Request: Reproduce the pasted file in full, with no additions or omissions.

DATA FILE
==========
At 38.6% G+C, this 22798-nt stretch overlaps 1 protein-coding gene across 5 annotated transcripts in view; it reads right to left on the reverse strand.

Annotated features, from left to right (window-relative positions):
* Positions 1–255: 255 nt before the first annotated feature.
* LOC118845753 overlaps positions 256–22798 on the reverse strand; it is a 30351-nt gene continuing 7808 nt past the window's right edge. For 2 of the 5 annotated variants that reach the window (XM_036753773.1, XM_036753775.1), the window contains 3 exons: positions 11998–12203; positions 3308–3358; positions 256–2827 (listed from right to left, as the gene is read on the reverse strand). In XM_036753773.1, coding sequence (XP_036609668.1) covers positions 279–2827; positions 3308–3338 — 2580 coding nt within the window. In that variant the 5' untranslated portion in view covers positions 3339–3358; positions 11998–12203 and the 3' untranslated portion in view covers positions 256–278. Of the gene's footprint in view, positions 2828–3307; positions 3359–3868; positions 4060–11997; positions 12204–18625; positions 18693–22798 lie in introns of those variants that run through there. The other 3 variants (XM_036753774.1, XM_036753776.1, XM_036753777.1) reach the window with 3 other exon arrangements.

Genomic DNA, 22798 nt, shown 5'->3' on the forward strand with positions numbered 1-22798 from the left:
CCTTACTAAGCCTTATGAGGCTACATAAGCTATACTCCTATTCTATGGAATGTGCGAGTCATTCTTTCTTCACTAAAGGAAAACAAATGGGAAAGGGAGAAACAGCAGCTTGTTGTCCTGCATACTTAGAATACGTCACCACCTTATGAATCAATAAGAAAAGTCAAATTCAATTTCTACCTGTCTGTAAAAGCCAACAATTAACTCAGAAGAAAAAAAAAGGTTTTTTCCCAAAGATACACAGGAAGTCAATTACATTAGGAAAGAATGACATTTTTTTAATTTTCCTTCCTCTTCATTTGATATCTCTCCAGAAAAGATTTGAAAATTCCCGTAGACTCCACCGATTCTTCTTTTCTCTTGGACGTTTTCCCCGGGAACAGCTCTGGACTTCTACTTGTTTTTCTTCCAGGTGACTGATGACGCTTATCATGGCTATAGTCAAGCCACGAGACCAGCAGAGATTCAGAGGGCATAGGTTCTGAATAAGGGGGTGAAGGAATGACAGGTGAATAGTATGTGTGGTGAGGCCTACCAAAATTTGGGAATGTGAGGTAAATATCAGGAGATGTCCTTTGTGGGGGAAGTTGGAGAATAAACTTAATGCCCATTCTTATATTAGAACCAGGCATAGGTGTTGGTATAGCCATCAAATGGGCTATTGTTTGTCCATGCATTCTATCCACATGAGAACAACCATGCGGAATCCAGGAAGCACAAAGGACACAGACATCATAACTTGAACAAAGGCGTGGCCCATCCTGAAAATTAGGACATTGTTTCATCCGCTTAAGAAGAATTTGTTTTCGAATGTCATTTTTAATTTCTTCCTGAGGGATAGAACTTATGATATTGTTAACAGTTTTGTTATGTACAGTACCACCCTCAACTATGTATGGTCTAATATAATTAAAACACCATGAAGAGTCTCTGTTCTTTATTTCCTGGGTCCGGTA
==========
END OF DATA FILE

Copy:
At 38.6% G+C, this 22798-nt stretch overlaps 1 protein-coding gene across 5 annotated transcripts in view; it reads right to left on the reverse strand.

Annotated features, from left to right (window-relative positions):
* Positions 1–255: 255 nt before the first annotated feature.
* LOC118845753 overlaps positions 256–22798 on the reverse strand; it is a 30351-nt gene continuing 7808 nt past the window's right edge. For 2 of the 5 annotated variants that reach the window (XM_036753773.1, XM_036753775.1), the window contains 3 exons: positions 11998–12203; positions 3308–3358; positions 256–2827 (listed from right to left, as the gene is read on the reverse strand). In XM_036753773.1, coding sequence (XP_036609668.1) covers positions 279–2827; positions 3308–3338 — 2580 coding nt within the window. In that variant the 5' untranslated portion in view covers positions 3339–3358; positions 11998–12203 and the 3' untranslated portion in view covers positions 256–278. Of the gene's footprint in view, positions 2828–3307; positions 3359–3868; positions 4060–11997; positions 12204–18625; positions 18693–22798 lie in introns of those variants that run through there. The other 3 variants (XM_036753774.1, XM_036753776.1, XM_036753777.1) reach the window with 3 other exon arrangements.

Genomic DNA, 22798 nt, shown 5'->3' on the forward strand with positions numbered 1-22798 from the left:
CCTTACTAAGCCTTATGAGGCTACATAAGCTATACTCCTATTCTATGGAATGTGCGAGTCATTCTTTCTTCACTAAAGGAAAACAAATGGGAAAGGGAGAAACAGCAGCTTGTTGTCCTGCATACTTAGAATACGTCACCACCTTATGAATCAATAAGAAAAGTCAAATTCAATTTCTACCTGTCTGTAAAAGCCAACAATTAACTCAGAAGAAAAAAAAAGGTTTTTTCCCAAAGATACACAGGAAGTCAATTACATTAGGAAAGAATGACATTTTTTTAATTTTCCTTCCTCTTCATTTGATATCTCTCCAGAAAAGATTTGAAAATTCCCGTAGACTCCACCGATTCTTCTTTTCTCTTGGACGTTTTCCCCGGGAACAGCTCTGGACTTCTACTTGTTTTTCTTCCAGGTGACTGATGACGCTTATCATGGCTATAGTCAAGCCACGAGACCAGCAGAGATTCAGAGGGCATAGGTTCTGAATAAGGGGGTGAAGGAATGACAGGTGAATAGTATGTGTGGTGAGGCCTACCAAAATTTGGGAATGTGAGGTAAATATCAGGAGATGTCCTTTGTGGGGGAAGTTGGAGAATAAACTTAATGCCCATTCTTATATTAGAACCAGGCATAGGTGTTGGTATAGCCATCAAATGGGCTATTGTTTGTCCATGCATTCTATCCACATGAGAACAACCATGCGGAATCCAGGAAGCACAAAGGACACAGACATCATAACTTGAACAAAGGCGTGGCCCATCCTGAAAATTAGGACATTGTTTCATCCGCTTAAGAAGAATTTGTTTTCGAATGTCATTTTTAATTTCTTCCTGAGGGATAGAACTTATGATATTGTTAACAGTTTTGTTATGTACAGTACCACCCTCAACTATGTATGGTCTAATATAATTAAAACACCATGAAGAGTCTCTGTTCTTTATTTCCTGGGTCCGGTA